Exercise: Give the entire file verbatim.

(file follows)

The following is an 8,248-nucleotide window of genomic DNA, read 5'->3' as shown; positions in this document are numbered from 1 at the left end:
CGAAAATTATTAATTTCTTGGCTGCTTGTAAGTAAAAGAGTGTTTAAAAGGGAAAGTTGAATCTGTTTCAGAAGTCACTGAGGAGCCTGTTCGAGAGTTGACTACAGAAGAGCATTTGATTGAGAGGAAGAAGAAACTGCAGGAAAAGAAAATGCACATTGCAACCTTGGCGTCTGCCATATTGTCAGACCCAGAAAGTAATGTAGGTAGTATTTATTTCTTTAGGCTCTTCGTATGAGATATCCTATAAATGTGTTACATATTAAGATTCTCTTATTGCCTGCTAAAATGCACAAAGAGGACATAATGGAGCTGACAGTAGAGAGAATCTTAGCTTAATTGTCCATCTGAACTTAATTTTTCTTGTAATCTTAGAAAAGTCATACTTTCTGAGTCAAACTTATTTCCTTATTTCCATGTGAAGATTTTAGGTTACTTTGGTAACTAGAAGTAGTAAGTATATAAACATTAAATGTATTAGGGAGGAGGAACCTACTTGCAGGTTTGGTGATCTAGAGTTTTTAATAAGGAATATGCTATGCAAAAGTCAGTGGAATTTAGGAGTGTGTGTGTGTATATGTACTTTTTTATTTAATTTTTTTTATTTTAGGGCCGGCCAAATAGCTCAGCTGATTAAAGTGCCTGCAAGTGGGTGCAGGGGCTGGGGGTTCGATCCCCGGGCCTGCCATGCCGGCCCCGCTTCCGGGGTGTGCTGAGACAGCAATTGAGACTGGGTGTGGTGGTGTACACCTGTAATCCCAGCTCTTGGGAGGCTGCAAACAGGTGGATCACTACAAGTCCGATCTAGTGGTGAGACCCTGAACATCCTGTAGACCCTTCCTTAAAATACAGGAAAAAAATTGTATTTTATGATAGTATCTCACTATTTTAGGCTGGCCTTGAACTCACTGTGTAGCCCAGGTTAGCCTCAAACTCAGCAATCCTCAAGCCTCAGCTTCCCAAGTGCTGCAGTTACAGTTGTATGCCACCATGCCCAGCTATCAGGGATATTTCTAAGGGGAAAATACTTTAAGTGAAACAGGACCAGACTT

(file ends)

The following is an 8,248-nucleotide window of genomic DNA, read 5'->3' as shown; positions in this document are numbered from 1 at the left end:
CGAAAATTATTAATTTCTTGGCTGCTTGTAAGTAAAAGAGTGTTTAAAAGGGAAAGTTGAATCTGTTTCAGAAGTCACTGAGGAGCCTGTTCGAGAGTTGACTACAGAAGAGCATTTGATTGAGAGGAAGAAGAAACTGCAGGAAAAGAAAATGCACATTGCAACCTTGGCGTCTGCCATATTGTCAGACCCAGAAAGTAATGTAGGTAGTATTTATTTCTTTAGGCTCTTCGTATGAGATATCCTATAAATGTGTTACATATTAAGATTCTCTTATTGCCTGCTAAAATGCACAAAGAGGACATAATGGAGCTGACAGTAGAGAGAATCTTAGCTTAATTGTCCATCTGAACTTAATTTTTCTTGTAATCTTAGAAAAGTCATACTTTCTGAGTCAAACTTATTTCCTTATTTCCATGTGAAGATTTTAGGTTACTTTGGTAACTAGAAGTAGTAAGTATATAAACATTAAATGTATTAGGGAGGAGGAACCTACTTGCAGGTTTGGTGATCTAGAGTTTTTAATAAGGAATATGCTATGCAAAAGTCAGTGGAATTTAGGAGTGTGTGTGTGTATATGTACTTTTTTATTTAATTTTTTTTATTTTAGGGCCGGCCAAATAGCTCAGCTGATTAAAGTGCCTGCAAGTGGGTGCAGGGGCTGGGGGTTCGATCCCCGGGCCTGCCATGCCGGCCCCGCTTCCGGGGTGTGCTGAGACAGCAATTGAGACTGGGTGTGGTGGTGTACACCTGTAATCCCAGCTCTTGGGAGGCTGCAAACAGGTGGATCACTACAAGTCCGATCTAGTGGTGAGACCCTGAACATCCTGTAGACCCTTCCTTAAAATACAGGAAAAAAATTGTATTTTATGATAGTATCTCACTATTTTAGGCTGGCCTTGAACTCACTGTGTAGCCCAGGTTAGCCTCAAACTCAGCAATCCTCAAGCCTCAGCTTCCCAAGTGCTGCAGTTACAGTTGTATGCCACCATGCCCAGCTATCAGGGATATTTCTAAGGGGAAAATACTTTAAGTGAAACAGGACCAGACTT